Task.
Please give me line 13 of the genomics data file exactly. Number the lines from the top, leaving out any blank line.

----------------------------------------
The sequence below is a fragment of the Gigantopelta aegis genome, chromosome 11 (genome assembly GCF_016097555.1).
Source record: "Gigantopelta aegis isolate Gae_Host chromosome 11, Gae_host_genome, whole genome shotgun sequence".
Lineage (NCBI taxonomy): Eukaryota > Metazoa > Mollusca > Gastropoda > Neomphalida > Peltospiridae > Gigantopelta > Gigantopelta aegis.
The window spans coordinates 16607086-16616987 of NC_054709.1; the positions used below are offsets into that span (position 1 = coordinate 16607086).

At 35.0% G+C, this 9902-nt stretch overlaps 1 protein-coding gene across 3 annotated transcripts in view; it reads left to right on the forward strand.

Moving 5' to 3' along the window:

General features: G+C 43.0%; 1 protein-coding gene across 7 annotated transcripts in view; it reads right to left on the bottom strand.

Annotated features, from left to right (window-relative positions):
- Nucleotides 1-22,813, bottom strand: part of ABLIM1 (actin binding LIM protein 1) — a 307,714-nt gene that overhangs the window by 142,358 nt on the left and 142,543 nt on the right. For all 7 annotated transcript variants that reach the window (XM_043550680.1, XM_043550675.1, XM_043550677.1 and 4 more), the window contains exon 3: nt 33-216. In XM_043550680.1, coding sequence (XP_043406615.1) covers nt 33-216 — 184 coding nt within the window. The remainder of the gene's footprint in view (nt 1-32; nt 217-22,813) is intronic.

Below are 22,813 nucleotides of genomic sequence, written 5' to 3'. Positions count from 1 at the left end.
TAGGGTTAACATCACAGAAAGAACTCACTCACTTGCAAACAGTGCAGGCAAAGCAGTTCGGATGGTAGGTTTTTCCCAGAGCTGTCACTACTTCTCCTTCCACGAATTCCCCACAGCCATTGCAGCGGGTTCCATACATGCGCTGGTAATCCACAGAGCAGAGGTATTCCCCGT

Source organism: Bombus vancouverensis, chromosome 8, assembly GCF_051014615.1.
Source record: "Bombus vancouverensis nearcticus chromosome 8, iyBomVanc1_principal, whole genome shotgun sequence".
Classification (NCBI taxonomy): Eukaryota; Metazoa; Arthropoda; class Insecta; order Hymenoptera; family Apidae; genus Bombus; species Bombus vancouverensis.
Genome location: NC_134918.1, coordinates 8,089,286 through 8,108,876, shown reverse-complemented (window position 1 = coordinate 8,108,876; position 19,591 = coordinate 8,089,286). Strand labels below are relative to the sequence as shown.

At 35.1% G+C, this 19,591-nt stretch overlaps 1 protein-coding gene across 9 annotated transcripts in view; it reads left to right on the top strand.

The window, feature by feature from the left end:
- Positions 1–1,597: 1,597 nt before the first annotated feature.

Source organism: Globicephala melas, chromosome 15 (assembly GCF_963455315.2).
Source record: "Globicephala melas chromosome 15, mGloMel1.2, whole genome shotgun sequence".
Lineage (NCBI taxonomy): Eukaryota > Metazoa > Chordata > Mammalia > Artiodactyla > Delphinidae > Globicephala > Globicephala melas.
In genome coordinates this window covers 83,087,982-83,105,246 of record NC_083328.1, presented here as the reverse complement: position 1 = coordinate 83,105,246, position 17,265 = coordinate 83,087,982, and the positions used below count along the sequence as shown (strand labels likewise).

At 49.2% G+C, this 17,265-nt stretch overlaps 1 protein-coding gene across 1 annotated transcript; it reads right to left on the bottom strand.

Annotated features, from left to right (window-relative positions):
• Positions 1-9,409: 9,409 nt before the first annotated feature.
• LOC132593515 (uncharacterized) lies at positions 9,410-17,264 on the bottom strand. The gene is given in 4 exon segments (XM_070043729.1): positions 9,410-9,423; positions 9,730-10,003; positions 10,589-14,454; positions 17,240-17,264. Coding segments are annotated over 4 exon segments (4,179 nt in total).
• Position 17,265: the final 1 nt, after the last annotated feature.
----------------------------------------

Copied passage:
Source record: "Bombus vancouverensis nearcticus chromosome 8, iyBomVanc1_principal, whole genome shotgun sequence".